There is an old Chinese proverb which reads, “If you wish to know about water, do not ask a fish.” The only thing a fish knows is water. For the fish to gain a comparison to the water in which he exists, well, it rarely ends well for the fish.
In many ways, our culture is to us as the water is to the fish. Culture is the medium in which we move and exist in a country, a family or a locale. Because our culture is always with us, it becomes extremely hard to identify what culture sometimes “is” and what it “is not.” If you travel outside the U.S., this grants you a perspective that very few Americans have; if you do not travel, most likely “blissful ignorance” will reign.
Recently, there has been much discussion to change the name of the of the Southern Baptist Convention. The reason? There are those who believe we should change the name of the Convention believe that because the word “Southern” is associated in our culture with the institution of slavery, and because the SBC owes much of its beginning to men who either owned slaves or supported the institution of slavery, we must change our name.
Culture is not automatically equivalent to what the Bible identifies as “worldliness.” Worldliness is all that is opposed to God and the coming of His kingdom. Now culture can certainly qualify as worldliness, but it does not have to be. We speak English in church and read Bibles and sing music that also uses the English language. We are, culturally, an American church, yet we seek to measure ourselves against God’s Word and not our culture.
Now back to the name change for the Convention: Why? Will anything change? The supporters claim it will change how we are perceived. Will our convention be redefined? No, not really. Same churches, same pastors and members, same beliefs but no changes in doctrine or theology. Then why change?
There exist within our churches people who have bought into the perception, ideology and thinking of the cancel culture which is now rampant in our culture. To change our name because the Convention is no longer geographically defined as being predominantly “Southern,” well, that has some legitimate, logical reasoning and purpose. But to change it based on what others may think—and these “others” are already hateful toward all things Christian—is a silly compromise to cultural pressure and its unbiblical societal demands.
In Matthew 11:16-19, Jesus said regarding John the Baptizer, “But to what shall I compare this generation? It is like children sitting in the marketplaces and calling to their playmates, ‘We played the flute for you, and you did not dance; we sang a dirge, and you did not mourn.’ For John came neither eating nor drinking, and they say, ‘He has a demon.’ The Son of Man came eating and drinking, and they say, ‘Look at him! A glutton and a drunkard, a friend of tax collectors and sinners!’ Yet wisdom is justified by her deeds.”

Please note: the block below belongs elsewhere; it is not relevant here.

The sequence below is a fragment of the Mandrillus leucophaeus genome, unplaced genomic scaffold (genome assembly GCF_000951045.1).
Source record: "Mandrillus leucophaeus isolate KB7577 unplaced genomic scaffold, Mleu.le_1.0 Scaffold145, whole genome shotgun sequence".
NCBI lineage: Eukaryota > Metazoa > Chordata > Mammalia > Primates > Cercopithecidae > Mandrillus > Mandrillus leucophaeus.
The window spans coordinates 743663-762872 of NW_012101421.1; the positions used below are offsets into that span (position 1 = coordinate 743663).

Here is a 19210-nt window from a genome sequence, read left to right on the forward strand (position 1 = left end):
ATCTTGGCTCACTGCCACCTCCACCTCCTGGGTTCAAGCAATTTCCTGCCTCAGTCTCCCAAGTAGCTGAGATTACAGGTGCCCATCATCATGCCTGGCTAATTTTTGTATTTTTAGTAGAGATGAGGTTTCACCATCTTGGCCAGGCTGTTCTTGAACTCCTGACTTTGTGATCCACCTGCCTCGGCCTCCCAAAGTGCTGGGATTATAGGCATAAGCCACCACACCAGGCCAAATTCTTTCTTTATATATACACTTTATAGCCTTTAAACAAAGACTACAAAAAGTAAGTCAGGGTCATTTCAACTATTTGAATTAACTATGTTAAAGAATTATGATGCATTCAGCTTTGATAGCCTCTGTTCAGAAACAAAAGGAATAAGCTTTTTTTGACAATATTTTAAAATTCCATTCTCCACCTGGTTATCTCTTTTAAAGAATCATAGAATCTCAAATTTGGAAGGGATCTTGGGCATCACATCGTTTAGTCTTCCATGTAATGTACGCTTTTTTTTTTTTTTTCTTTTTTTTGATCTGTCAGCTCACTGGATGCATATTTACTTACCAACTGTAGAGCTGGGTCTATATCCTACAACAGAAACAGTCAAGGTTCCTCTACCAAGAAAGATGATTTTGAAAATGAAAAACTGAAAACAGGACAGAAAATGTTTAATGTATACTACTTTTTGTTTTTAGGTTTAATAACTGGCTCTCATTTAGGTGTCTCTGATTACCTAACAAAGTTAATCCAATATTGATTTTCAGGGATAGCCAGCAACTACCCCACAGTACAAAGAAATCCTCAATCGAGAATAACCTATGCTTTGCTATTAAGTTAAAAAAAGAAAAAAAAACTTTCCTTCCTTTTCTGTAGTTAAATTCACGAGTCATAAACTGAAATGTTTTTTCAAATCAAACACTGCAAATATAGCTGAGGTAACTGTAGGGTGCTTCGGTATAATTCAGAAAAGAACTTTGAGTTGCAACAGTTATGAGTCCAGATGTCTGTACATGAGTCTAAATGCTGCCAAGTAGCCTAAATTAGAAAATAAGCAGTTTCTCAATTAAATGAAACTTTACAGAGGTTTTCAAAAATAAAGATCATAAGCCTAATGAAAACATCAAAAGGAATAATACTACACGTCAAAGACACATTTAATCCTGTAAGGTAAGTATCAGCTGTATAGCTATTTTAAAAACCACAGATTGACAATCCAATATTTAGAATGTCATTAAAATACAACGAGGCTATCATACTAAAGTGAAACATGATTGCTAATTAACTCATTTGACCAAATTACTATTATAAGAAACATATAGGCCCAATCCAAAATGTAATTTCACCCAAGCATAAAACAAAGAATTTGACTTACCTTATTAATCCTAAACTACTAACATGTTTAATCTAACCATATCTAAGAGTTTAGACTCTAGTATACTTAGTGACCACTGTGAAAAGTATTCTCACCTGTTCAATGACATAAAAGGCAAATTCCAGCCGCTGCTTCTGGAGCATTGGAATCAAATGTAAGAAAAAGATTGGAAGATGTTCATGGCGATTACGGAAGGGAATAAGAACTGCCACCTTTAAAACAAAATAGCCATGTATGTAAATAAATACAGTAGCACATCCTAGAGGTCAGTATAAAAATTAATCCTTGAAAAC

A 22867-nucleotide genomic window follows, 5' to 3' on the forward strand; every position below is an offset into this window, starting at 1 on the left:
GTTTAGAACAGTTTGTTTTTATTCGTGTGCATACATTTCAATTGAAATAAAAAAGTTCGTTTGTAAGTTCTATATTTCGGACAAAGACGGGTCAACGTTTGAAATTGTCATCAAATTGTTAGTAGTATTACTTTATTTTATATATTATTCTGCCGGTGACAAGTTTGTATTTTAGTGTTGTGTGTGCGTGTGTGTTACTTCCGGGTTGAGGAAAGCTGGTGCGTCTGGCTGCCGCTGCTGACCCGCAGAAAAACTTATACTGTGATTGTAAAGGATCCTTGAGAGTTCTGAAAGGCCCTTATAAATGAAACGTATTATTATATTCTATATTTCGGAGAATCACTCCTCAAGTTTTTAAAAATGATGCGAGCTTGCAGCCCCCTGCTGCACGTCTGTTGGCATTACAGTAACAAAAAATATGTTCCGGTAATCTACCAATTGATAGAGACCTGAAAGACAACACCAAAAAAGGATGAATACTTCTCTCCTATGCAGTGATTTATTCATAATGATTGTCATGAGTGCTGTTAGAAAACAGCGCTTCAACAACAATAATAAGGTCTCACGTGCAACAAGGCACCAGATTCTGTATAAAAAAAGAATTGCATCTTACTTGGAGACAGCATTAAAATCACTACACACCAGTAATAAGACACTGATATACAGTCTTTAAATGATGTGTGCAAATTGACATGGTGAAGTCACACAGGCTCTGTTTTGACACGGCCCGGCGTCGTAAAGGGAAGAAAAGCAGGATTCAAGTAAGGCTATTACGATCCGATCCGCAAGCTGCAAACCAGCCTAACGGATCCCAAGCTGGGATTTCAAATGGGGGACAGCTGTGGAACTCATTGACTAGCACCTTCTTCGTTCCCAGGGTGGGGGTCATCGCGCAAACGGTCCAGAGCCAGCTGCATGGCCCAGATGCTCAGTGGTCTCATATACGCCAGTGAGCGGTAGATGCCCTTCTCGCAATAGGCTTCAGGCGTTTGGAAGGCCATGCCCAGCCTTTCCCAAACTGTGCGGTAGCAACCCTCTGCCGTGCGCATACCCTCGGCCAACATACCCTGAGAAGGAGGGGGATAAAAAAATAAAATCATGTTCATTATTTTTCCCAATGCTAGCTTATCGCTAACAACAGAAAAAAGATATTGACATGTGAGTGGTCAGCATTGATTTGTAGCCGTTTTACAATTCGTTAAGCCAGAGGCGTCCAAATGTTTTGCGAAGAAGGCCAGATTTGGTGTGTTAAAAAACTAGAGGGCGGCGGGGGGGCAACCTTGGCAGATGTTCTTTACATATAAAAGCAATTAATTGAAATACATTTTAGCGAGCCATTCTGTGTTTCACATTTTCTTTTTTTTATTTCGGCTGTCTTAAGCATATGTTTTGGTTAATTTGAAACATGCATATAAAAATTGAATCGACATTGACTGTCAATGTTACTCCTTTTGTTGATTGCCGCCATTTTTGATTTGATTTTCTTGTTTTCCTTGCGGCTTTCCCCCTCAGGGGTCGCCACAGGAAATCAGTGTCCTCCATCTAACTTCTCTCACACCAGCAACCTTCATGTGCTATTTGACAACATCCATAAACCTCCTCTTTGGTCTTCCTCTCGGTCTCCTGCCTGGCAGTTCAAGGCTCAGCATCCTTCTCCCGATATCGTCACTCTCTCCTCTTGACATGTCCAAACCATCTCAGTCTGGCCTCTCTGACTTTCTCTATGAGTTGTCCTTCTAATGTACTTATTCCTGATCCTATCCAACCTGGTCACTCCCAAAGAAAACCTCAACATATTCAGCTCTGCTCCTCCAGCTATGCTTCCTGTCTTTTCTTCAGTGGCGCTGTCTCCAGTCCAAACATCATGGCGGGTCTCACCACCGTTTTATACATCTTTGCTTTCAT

There are those in our culture will never be satisfied even if we acquiesce to their demands. We can attempt to satisfy their calls for cultural compliance, for no matter what we do, we will never satisfy their demands. We will never reach a point where they will cease to insist that our behavior and beliefs should change. If we seek to comply with their demands, or attempt to avoid their retribution, we will find ourselves the victim of their ever-changing rules and definitions which are continually mutable. To do so will only result in our disobedience.
Those who desire that Christians comply will never be pleased. I’ve read the end of the Bible; there will be more and more persecution of the Church coming and believers cannot escape the consequences of prophecy. Again, believers do not seek consolation and comfort in our circumstances, but in our sovereign Lord.
Our worship is to be lived to only One, to the worship of only One. Jesus Christ stated, “Wisdom is justified by her deeds.” Our deeds, the way we live our faith “out loud” amid our culture, will either justify our use of faith before God or convict us before our culture.
Believers do not live in water; we live in faith. We hope in a future we cannot see and is not yet here. Our proof, the proof we offer our culture and this world, is in our deeds.
We live in interesting times.
Christians in the United States are becoming somewhat frustrated at the erosion of their religious liberties. Unlike believers in other parts of this world, there has developed within the United States an attitude of entitlement based on legislated freedoms found in the founding documents of the United States.
It seems the very blessings for which we as believers in Jesus Christ enjoy have made us complacent. I find it interesting the number of parallels between our situation in 21st century America and the Israelites under the Law in the Old Testament.